On Wed, Aug 24, 2011 at 1:26 PM, Stefan Sperling <stsp_at_elego.de> wrote:
> On Wed, Aug 24, 2011 at 01:12:26PM -0400, Mark Phippard wrote:
> > On Wed, Aug 24, 2011 at 1:09 PM, Stefan Sperling <stsp_at_elego.de> wrote:
> > > On Wed, Aug 24, 2011 at 12:05:00PM -0400, Mark Phippard wrote:
> > > > Merge remains a problem. Namely that if merge updates files with the
> > > > svn:hold property the changes to those files will not be committed.
> > >
> > > I would say just let it be that way. It shouldn't matter whether
> > > local mods come from merges or from manual edits.
> > >
> > > If the changes being merged into a held file are important,
> > > then there's a user error -- the file should probably not
> > > have been held in the first place.
> > >
> > I disagree. When I have wanted this feature in the past it has been for
> > server apps where I have a default configuration file with various
> > properties. Developers often need to insert passwords in these files and
> > not want to commit, but it is very common for the file to evolve over
> > and add new properties etc. I would want and expect those values to
> > and commit between branches.
> What is so special about merge? A merge creates local changes.
> In the proposed design/implementation you can commit any local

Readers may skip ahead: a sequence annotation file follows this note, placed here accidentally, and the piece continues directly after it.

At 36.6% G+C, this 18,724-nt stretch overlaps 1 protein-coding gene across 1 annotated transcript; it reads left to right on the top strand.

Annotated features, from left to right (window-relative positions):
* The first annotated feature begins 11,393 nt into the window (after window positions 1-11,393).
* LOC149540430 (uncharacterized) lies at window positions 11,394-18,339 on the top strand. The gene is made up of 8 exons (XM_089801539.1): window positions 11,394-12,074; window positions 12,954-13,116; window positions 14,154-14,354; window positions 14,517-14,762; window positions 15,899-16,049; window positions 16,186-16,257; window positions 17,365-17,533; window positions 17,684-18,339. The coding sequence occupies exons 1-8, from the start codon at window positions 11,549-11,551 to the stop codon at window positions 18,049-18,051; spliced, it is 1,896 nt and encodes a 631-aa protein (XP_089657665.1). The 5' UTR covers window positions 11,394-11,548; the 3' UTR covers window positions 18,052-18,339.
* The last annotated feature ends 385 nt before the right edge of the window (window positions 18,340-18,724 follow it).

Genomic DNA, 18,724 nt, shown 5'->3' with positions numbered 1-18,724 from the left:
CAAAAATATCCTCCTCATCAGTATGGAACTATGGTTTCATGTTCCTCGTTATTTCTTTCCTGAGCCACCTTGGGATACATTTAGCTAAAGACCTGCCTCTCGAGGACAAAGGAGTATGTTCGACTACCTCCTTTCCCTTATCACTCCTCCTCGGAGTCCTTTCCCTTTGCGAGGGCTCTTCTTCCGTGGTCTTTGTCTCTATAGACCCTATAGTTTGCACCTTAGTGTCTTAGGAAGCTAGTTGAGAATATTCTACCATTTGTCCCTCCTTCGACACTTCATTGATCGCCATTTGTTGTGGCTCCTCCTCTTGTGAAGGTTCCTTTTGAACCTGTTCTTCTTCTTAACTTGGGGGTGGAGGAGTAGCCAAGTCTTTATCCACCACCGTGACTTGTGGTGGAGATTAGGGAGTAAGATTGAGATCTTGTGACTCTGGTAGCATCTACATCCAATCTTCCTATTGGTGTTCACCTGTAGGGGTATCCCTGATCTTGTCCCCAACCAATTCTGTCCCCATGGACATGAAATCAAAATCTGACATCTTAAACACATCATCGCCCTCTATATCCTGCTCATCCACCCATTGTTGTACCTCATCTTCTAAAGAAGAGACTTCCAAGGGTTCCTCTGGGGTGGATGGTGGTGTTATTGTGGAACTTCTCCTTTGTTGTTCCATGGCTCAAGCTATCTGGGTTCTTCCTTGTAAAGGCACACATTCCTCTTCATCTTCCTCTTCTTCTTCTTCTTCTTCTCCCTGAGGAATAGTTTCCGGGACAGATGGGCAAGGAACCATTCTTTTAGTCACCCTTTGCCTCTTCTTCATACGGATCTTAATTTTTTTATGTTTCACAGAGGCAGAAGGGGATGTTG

> changes by passing the --do-not-hold option.
> Suppose you have a local file my-db.conf which contains a secret
> database password as a local change.
> You merge from another branch, and this sets the svn:eol-style
> property on this file.
> You want to keep the propchange, but don't want to commit the
> The solution is to temporarily remove the password from the file,
> commit the file (i.e. just the propchange) with --do-not-hold,
> and then add the password back.
You are thinking about this from the perspective of a developer and having
them not accidentally commit their password. I am thinking of this from a
merge meister type persona that has a clean working copy and is simply
handling the merge tasks for a release. They would merge some revisions and
do a commit that does not include all the changes. Other than some warnings
they do not read, they would have no idea they lost changes.
> I don't see how changelists could make this any easier. Could they?
Changelists potentially solve this problem in two distinct ways:
1) Suppose all we implement is a client-side changelist feature (like
TortoiseSVN). In my scenario, since this is a client-initiated manual
process it simply does not apply because the user has never set them up.
2) Suppose we add some automation, so that certain files are places on
changelists automatically. Because we have two pieces to the puzzle, the
changelist and the metadata that automatically puts the file on the
changelist, we have more flexibility. Merge could simply be extended to
automatically remove files from this special changelist. Likewise, commit
could automatically put the files back on the changelist.
Received on 2011-08-24 19:34:03 CEST